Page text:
Monkeypox transmission usually occurs through relatively “close physical contact.” Whyte outlined three main modes of disease movement, the most common one being through intimate, skin-on-skin contact: a long embrace, kissing and, of course, sex.
The next is more often seen between those living under the same roof, through the sharing of unclean sheets, towels and clothing with an infected individual. If someone in your household. The final and least likely of vehicles for monkeypox is through respiratory droplets — which would take an infected patient coughing, sneezing or spitting almost directly into your body.
Whyte concedes that one could conceivably catch the virus in a more public setting — like, say, from the seat of a city bus. But “it’s just not realistic,” he insisted, as the pathogen is not known to “survive long on a surface” outside a viable, animal host.
It’s crucial to note that monkeypox is “not a gay man’s disease,” despite the fact that the community has borne the brunt of the outbreak. Women, children and heterosexual men are all just as susceptible provided they, too, come in close contact with the infection.
Is there a monkeypox vaccine?
Though monkeypox is considered milder than its viral cousin, the smallpox vaccine is known to provide some protection against both infections. Thus, those who were inoculated against smallpox at a young age are thought to be less likely to develop a serious case of monkeypox later in life.
However, smallpox vaccines — first developed in 1800, leading to the worldwide eradication of smallpox in 1980 — ceased distribution in the US during the early 1970s, so only middle-aged adults and older might boast some degree of protection. Regardless, the more recently developed monkeypox vaccine, a two-shot regiment approved in 2019, is preferred by doctors, and now increasingly available to high risk groups, namely gay men with multiple sexual partners, sex workers, family members and house mates of infected individuals and those in healthcare who come into contact with monkeypox patients.
Thus far, more than 600,000 vaccines for monkeypox have been distributed by the Department of Health and Human Services’ Strategic National Stockpile, to clinics across the country with an emphasis on hotspots like New York City. By mid 2023, the government hopes to expand the national supply to nearly 7 million doses, which are expected to arrive incrementally over the coming months.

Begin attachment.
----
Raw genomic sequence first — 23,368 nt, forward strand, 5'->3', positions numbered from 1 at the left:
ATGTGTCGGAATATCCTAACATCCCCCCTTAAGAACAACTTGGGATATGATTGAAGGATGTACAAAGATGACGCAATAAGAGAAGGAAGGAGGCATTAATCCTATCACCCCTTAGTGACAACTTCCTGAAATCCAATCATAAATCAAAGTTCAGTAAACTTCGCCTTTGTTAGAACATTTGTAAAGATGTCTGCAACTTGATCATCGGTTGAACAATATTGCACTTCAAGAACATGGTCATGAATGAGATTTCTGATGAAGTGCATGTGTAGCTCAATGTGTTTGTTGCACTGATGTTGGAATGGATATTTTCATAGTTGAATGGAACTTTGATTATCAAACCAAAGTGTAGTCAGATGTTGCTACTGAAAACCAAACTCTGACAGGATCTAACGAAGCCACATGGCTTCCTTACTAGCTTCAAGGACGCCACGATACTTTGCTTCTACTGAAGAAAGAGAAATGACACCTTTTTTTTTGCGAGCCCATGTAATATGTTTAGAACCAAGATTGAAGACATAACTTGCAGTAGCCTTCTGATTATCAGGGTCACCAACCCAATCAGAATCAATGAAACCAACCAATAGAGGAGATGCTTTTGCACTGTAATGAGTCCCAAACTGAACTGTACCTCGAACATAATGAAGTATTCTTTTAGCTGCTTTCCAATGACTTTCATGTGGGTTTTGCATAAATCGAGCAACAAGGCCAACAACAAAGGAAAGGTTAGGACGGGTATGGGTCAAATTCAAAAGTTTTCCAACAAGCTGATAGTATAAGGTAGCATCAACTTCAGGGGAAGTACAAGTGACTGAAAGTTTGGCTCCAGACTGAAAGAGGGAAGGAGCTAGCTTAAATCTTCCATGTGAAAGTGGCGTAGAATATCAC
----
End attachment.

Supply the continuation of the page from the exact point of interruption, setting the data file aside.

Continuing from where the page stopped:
How is monkeypox treated? Is monkeypox deadly?
As there is no cure for monkeypox, treatment is focused on symptom mitigation, except for some cases in which antiviral treatments are used to quell the pathogen. While a vast majority of cases will be resolved without lasting impact, at least one strain of the virus is known to be deadly and kills up to 10% of the people it infects, according to the World Health Organization. Fortunately, the currently circulating virus carries an almost negligible fatality rate. “It’s uncomfortable, it’s painful… But most people recover by two to four weeks,” said Whyte.
Will monkeypox be the next pandemic?
“We don’t know that,” Whyte told The Post, despite what “some pundits” have speculated — on the heels of the COVID-19 pandemic, no less. However, Whyte insisted that the mode of transmission for monkeypox virus is “completely different” from the “airborne” coronavirus — which continues to infect thousands, and kill hundreds, of Americans everyday.
“We have to be alert to it,” said Whyte, “but we don’t want to be alarmist.” Not just yet.
The post Monkeypox myths vs. facts amid public health emergency: expert answers appeared first on New York Post.